Factors in Rapid Coastal Retreat: Comparing Two New Datasets for Alaska's Arctic Coast

Wednesday, 17 December 2014
Bretwood M Higman, Organization Not Listed, Washington, DC, United States, Ann Gibbs, USGS California Water Science Center Menlo Park, Menlo Park, CA, United States and Bruce M Richmond, USGS California Water Science Center Sacramento, Sacramento, CA, United States
Dramatic coastal change dominated by erosion and retreat is widespread on arctic coasts, and two extensive new datasets in Alaska's Arctic provide insight into the extent and character of this change.

ShoreZone data provides detailed categorical descriptions of physical coastal morphology for about 6000 km of Beaufort and Chukchi Seas coast. A USGS National Assessment of Shoreline Change (NASC) study documents coastal change rates at 50 meter intervals along about 1300 km of coast distributed between the Canadian Border and Icy Cape, almost entirely within the ShoreZone study area.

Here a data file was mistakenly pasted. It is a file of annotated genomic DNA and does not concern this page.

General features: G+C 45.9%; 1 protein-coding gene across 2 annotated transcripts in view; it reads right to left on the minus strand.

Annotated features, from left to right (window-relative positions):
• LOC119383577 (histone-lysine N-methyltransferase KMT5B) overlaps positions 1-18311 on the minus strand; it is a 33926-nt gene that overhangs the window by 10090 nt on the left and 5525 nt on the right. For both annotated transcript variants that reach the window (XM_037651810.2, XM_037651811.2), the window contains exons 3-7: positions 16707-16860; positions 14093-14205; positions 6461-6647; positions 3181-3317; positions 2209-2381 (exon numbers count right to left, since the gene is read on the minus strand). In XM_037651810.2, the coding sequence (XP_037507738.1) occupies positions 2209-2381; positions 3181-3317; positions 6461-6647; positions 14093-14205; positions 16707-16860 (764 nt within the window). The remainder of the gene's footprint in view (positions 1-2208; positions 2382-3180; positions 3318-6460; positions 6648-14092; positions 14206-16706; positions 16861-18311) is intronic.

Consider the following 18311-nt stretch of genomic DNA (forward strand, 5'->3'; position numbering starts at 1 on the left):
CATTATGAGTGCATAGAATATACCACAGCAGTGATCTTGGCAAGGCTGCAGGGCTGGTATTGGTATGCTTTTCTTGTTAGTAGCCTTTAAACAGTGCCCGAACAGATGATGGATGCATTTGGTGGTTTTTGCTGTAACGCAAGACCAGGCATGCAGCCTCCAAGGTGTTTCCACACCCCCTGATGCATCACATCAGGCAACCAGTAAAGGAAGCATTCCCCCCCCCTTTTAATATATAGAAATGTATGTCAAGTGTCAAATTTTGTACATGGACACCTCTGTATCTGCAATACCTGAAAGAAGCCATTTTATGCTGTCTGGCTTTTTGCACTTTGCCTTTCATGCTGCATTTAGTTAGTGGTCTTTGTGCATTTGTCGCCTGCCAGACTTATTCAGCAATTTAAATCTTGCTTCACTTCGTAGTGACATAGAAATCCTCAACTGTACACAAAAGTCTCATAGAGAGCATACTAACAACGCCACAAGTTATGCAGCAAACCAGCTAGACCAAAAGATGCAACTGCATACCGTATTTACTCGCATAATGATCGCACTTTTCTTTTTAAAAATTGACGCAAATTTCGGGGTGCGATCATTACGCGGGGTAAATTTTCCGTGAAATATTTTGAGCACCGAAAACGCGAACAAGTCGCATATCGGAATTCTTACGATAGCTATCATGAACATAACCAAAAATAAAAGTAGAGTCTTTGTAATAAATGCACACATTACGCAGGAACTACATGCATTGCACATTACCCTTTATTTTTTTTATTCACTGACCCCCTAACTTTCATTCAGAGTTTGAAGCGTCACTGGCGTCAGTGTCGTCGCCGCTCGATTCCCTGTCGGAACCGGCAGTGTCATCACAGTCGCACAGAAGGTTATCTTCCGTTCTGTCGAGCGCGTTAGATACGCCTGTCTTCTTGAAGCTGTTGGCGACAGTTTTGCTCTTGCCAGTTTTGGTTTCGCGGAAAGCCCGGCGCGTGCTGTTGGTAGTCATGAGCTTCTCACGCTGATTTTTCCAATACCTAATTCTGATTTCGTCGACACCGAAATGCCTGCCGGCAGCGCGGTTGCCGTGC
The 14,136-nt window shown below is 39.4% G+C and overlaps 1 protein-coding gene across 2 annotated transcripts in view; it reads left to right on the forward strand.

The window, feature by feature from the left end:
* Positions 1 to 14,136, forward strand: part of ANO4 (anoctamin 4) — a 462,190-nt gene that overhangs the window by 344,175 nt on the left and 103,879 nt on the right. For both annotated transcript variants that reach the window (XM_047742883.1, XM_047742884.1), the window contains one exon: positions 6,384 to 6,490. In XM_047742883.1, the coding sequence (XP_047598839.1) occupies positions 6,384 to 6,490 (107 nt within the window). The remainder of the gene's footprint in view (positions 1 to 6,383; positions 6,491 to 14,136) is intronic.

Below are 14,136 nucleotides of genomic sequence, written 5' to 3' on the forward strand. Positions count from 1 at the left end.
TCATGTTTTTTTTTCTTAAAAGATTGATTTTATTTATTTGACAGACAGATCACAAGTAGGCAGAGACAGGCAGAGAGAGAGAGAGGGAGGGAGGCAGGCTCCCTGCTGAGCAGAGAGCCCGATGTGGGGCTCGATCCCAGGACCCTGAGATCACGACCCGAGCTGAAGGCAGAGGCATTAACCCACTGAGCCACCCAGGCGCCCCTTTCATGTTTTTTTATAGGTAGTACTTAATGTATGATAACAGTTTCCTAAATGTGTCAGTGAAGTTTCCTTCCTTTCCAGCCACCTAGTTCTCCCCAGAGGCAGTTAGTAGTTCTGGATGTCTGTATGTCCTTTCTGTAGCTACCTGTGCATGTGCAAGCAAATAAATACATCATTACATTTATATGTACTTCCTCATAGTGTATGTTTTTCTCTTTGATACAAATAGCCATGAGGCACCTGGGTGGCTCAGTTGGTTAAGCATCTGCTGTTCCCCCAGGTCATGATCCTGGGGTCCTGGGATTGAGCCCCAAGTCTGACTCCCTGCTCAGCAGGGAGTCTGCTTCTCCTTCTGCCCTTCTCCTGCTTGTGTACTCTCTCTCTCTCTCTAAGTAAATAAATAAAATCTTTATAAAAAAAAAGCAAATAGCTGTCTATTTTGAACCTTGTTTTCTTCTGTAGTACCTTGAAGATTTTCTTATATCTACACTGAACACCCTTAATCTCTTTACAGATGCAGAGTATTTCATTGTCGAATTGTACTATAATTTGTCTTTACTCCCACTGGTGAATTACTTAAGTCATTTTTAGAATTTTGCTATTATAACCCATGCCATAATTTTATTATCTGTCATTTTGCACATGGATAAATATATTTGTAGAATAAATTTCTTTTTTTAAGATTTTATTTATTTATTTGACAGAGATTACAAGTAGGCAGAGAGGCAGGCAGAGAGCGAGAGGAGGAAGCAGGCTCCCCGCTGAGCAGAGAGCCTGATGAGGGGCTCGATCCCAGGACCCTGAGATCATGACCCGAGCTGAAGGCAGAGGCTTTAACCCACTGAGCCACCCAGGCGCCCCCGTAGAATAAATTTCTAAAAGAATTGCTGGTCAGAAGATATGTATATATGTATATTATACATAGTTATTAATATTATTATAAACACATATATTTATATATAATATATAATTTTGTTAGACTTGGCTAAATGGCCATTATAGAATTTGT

Descriptive ShoreZone data provides a framework for better understanding coastal environments and their importance to change rates. We are applying a new method for clustering and comparing ShoreZone units to generate subsets of NASC coastal change rates with similar coastal morphology, and mapping areas outside the NASC study that show similarity to areas with documented high rates of erosion or accretion. Joint analysis of these two datasets provides insight into the processes that control coastal change, and a starting point for understanding how climate change is transforming Arctic coasts.